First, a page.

Spring Sunset at Loch Meig

Strathconon is the longest Strath in Scotland, at 20 miles, and is accessible by a well maintained single track road, initially the Glen  lies in open countryside then gradually evolves into dramatic mountain scenery.

As you travel along the the road  you are able to soak up the peaceful atmosphere and the sense of wildness the Strath still holds onto. There are small settlements along the road towards Scardroy, the furthest point by which is accessible by car.

Loch Meig is a narrow loch which was  formed by the damming of areas during the  Hydro-Electric Power Scheme development in the  1950’s. It lies at an elevation of 279 ft  above sea level, is approximately 1.9 miles in length and at its widest point, 360 yards  and has a total area of 116 acres.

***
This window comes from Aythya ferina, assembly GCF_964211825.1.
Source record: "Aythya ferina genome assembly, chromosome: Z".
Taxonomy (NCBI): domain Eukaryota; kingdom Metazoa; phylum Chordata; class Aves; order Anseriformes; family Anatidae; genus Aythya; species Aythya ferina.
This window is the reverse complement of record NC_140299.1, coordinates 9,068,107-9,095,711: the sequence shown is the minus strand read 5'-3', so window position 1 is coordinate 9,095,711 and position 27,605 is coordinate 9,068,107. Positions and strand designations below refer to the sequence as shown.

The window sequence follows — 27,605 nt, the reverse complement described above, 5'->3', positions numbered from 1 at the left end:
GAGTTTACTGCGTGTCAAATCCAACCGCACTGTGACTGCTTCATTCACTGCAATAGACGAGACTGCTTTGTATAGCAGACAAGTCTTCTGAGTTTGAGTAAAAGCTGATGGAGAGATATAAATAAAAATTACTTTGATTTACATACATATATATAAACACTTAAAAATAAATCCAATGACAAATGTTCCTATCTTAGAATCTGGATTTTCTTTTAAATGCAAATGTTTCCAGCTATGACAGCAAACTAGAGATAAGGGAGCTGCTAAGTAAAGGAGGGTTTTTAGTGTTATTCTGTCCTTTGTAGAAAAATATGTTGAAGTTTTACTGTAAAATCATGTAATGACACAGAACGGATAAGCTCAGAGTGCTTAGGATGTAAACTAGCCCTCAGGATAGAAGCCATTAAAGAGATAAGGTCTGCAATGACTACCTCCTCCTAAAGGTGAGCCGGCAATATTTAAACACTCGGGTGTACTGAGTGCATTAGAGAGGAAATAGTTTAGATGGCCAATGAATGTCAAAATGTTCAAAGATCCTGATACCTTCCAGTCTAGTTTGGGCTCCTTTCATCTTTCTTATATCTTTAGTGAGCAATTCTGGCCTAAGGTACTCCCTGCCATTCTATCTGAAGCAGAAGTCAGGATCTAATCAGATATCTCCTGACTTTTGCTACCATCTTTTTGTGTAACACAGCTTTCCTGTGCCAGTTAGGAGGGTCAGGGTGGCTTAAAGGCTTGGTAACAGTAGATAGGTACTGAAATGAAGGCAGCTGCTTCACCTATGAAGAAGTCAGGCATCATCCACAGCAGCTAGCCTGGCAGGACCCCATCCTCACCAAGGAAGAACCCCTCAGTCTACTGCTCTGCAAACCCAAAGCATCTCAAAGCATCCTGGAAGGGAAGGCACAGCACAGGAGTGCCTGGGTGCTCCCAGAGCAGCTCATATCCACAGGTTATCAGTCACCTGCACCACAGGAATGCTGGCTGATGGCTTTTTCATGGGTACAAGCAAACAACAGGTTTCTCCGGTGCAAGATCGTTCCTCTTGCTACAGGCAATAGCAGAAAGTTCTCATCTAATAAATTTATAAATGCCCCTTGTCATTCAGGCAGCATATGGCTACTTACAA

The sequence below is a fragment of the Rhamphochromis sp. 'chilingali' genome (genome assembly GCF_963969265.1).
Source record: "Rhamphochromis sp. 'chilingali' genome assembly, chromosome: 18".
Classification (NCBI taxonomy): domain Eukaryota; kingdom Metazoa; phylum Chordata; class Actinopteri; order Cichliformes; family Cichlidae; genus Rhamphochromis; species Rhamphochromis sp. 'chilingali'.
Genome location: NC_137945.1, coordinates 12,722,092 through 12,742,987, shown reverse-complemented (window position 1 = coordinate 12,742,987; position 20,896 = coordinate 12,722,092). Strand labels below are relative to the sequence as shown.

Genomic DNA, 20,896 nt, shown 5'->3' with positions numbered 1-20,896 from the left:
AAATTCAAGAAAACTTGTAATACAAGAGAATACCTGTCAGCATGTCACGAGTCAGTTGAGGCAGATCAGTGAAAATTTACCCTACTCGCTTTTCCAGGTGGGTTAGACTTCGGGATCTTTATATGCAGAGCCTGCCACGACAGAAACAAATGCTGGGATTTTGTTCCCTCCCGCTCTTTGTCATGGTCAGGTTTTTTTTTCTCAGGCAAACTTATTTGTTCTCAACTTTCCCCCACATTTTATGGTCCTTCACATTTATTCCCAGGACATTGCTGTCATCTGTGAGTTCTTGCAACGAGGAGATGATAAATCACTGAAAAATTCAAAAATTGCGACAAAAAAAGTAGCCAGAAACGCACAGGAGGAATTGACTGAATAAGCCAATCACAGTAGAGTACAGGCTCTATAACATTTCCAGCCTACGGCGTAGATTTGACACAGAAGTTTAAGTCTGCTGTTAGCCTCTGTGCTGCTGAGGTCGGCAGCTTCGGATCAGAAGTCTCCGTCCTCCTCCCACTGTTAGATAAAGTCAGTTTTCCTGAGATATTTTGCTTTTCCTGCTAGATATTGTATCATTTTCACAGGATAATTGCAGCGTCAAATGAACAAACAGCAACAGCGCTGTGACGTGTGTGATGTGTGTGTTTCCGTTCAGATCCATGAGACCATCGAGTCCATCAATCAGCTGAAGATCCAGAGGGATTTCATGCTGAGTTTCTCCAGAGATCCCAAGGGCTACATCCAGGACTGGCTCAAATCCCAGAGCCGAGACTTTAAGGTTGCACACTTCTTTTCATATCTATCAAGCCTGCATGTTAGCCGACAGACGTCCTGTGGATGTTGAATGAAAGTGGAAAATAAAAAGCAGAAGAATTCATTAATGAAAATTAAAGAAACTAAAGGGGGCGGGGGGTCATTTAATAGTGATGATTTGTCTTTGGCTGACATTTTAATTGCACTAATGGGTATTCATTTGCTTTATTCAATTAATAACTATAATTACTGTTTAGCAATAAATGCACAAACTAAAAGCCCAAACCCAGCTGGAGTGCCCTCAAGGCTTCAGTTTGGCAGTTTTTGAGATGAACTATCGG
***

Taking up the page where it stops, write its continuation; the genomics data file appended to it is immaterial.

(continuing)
Loch Meig  is fairly shallow, apart from where the dam is, and now covers the valley floor of which the River Meig flowed.

The surrounding landscape is good walking country, with well signposted tracks, which also set out the times of the the stalking season. Indeed if you are feeling energetic, you can walk or cycle from Scardroy up the old drover’s road to Achnasheen.

Depending on your point of view, it’s either fortunate or not that Strathconon rarely comes up on the radar screen of Scotland’s hillwalkers although three fine Corbetts are accessible from the long and winding glen.

Red and Sika deer can be seen on the hills whilst there are many different bird species to be spied through your bins! In the area are peregrine falcon, red kite, golden eagle, green woodpecker, siskins and treecreepers. Cuckoos are, of course, heard but rarely seen!


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